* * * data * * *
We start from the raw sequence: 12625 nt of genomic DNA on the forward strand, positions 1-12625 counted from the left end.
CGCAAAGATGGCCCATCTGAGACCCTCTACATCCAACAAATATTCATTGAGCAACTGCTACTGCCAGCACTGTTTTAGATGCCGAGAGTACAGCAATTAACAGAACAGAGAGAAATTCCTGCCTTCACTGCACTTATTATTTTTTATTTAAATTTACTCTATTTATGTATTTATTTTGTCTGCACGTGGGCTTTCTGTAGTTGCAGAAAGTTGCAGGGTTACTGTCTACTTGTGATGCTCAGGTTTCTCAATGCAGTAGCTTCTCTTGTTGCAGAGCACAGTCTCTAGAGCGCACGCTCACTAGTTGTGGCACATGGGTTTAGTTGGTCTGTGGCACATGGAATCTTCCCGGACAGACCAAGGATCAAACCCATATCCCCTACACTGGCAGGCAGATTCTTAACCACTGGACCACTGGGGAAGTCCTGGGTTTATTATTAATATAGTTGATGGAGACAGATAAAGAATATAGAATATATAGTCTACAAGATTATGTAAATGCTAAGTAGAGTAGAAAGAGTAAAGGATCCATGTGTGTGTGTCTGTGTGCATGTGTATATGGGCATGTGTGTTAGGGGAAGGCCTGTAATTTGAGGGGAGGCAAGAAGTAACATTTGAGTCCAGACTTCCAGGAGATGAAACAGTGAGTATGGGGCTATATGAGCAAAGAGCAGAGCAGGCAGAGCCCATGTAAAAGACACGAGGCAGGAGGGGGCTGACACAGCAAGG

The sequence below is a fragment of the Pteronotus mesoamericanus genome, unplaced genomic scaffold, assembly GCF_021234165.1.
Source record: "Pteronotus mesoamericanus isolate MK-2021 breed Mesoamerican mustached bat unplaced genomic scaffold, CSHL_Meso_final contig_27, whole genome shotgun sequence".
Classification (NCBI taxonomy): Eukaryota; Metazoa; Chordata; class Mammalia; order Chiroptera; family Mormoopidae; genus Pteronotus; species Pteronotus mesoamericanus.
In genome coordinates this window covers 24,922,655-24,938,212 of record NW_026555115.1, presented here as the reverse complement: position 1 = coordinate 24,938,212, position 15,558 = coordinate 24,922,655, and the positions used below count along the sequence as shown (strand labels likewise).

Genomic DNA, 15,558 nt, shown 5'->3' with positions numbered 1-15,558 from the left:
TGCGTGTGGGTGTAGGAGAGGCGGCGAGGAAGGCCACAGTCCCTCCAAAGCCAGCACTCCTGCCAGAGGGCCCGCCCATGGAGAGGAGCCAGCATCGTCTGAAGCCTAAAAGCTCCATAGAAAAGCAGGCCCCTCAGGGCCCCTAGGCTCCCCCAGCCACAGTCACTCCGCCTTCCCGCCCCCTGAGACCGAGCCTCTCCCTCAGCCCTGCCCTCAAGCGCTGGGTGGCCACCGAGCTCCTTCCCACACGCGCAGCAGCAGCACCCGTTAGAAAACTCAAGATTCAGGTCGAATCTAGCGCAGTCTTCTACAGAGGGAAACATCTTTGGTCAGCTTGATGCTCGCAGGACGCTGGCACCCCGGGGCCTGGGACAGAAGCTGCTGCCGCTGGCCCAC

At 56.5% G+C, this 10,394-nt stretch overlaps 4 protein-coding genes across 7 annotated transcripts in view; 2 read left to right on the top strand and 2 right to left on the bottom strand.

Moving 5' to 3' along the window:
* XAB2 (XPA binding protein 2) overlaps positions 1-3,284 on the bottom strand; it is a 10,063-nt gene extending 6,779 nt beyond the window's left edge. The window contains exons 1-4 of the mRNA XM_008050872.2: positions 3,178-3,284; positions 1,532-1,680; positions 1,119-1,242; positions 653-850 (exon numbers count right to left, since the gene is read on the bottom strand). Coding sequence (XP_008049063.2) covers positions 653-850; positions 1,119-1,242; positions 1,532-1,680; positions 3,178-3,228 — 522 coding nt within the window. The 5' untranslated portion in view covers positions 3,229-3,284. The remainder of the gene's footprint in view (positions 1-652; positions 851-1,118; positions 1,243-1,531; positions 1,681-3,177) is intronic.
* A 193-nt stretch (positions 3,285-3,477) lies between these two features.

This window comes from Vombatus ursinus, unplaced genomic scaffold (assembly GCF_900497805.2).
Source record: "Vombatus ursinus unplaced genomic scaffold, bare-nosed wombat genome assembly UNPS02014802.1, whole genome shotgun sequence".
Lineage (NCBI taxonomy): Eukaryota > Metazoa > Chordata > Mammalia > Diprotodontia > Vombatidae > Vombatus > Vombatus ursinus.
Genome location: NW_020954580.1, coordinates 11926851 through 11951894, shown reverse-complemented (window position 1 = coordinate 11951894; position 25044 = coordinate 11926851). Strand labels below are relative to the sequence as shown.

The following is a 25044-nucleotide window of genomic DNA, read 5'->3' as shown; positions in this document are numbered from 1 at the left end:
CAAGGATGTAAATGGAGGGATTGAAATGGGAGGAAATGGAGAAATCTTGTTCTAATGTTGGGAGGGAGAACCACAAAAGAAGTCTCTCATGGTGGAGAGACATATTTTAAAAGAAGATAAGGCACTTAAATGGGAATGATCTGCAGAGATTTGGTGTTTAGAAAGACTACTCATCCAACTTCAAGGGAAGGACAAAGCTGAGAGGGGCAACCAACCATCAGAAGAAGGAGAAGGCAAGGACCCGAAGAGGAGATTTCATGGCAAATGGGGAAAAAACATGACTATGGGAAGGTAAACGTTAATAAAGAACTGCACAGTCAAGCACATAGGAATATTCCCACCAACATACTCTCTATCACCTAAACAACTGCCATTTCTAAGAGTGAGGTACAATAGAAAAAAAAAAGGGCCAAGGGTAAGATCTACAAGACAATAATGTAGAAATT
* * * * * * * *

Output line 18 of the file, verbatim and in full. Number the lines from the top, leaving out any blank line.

CAAGGATGTAAATGGAGGGATTGAAATGGGAGGAAATGGAGAAATCTTGTTCTAATGTTGGGAGGGAGAACCACAAAAGAAGTCTCTCATGGTGGAGAGACATATTTTAAAAGAAGATAAGGCACTTAAATGGGAATGATCTGCAGAGATTTGGTGTTTAGAAAGACTACTCATCCAACTTCAAGGGAAGGACAAAGCTGAGAGGGGCAACCAACCATCAGAAGAAGGAGAAGGCAAGGACCCGAAGAGGAGATTTCATGGCAAATGGGGAAAAAACATGACTATGGGAAGGTAAACGTTAATAAAGAACTGCACAGTCAAGCACATAGGAATATTCCCACCAACATACTCTCTATCACCTAAACAACTGCCATTTCTAAGAGTGAGGTACAATAGAAAAAAAAAAGGGCCAAGGGTAAGATCTACAAGACAATAATGTAGAAATT